For all of the BS marketing strategy pieces we read about (sorry, but I’m dragging you into this with me), we need a story like the one I’m about to share to bring us back to basics. It reminds us to pick our heads up out of the weeds, look to where we want to go, and consider the best way to get there. Being busy doesn’t beat getting results, and sometimes getting results requires a singular, smartly executed, grand gesture.
So, did you hear the one about the 90-year-old whose WiFi sucked so bad that he took out a $10,000 ad in the Wall Street Journal to call out AT&T’s CEO on his service?
Who was his audience? AT&T. Specifically, Mr. John T. Stankey, CEO, but really, the entire company was in his crosshairs. Stankey was there to show he meant business and make sure any employee who saw it wondered, “Did the boss see this?”
How could he reach them? Customer service? Come on, you already know where that got you last time you tried. What about social media? Do you really think a chatbot or Twitter tech support is going to solve anything? By going old school, be hit them where they were most likely to actually pay attention. He went where he knew they were.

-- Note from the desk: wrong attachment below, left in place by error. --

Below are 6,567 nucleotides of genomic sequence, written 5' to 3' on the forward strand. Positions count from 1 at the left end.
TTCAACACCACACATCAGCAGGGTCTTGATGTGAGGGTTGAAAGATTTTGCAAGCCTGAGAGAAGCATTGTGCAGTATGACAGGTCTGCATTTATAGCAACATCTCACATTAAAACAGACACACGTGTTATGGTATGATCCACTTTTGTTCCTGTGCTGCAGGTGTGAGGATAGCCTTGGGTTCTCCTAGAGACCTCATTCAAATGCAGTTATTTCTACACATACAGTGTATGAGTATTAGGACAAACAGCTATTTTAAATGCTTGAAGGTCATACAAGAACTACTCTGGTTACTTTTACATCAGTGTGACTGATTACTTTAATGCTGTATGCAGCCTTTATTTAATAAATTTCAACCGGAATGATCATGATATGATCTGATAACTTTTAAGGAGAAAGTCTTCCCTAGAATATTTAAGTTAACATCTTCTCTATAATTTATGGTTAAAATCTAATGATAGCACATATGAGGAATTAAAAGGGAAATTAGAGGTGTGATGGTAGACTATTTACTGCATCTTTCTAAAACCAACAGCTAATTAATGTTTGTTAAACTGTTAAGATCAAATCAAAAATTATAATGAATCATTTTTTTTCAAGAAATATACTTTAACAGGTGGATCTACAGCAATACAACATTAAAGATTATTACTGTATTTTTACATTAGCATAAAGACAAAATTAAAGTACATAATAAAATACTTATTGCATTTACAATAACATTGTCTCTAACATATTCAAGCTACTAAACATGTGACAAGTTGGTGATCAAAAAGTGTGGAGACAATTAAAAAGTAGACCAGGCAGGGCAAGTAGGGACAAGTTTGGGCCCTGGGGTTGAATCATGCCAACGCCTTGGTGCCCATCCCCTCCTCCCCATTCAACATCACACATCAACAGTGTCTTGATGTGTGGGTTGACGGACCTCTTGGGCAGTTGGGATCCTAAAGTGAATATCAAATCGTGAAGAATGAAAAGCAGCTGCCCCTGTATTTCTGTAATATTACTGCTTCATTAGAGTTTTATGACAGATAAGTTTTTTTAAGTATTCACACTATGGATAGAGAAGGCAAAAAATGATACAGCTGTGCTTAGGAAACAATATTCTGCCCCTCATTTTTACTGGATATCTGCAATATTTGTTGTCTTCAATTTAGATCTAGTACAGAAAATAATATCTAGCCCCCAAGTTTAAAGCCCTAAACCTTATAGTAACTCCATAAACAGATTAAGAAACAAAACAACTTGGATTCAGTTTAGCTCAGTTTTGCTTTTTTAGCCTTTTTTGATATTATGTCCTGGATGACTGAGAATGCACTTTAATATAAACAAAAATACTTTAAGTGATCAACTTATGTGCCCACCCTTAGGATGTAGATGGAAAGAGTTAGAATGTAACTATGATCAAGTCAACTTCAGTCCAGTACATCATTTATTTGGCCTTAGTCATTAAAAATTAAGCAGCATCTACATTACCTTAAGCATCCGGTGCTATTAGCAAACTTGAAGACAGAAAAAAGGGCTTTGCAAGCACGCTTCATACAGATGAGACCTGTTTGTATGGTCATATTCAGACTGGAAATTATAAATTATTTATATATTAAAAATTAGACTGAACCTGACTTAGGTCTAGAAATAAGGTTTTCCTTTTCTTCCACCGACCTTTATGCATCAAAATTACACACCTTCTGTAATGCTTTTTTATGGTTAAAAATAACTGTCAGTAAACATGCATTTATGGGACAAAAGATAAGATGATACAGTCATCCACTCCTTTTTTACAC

What steps did he take to get the results he wanted? In his ad, he clearly states their reputation. He clearly states his problem. He clearly demonstrates why these are out of line with each other and asks the CEO to personally address his question. He included the clearest way for them to reach him. And you know what? It worked. Epstein got them to fix the problem. Cue the singing angels.
Next time we’re thinking about our ongoing email campaign or product offering communications or whatever, take a moment to think about Aaron M. Epstein. We want to ask: who are we trying to reach, what are we going to use to reach them, how will they understand the problem at hand, and how can they reach us to make something happen?
We don’t have to get caught up in the latest tactics and methods. We don’t have to just be busy in our efforts by doing what everyone else says works right now. What will matter is that we ask the right questions and take the actions that get the results we’re after.
h/t Mark Ritson. If you want his interpretation of the story, which helped shape mine, see, “If an influencer’s what you want, find a 90-year-old with bad WiFi.”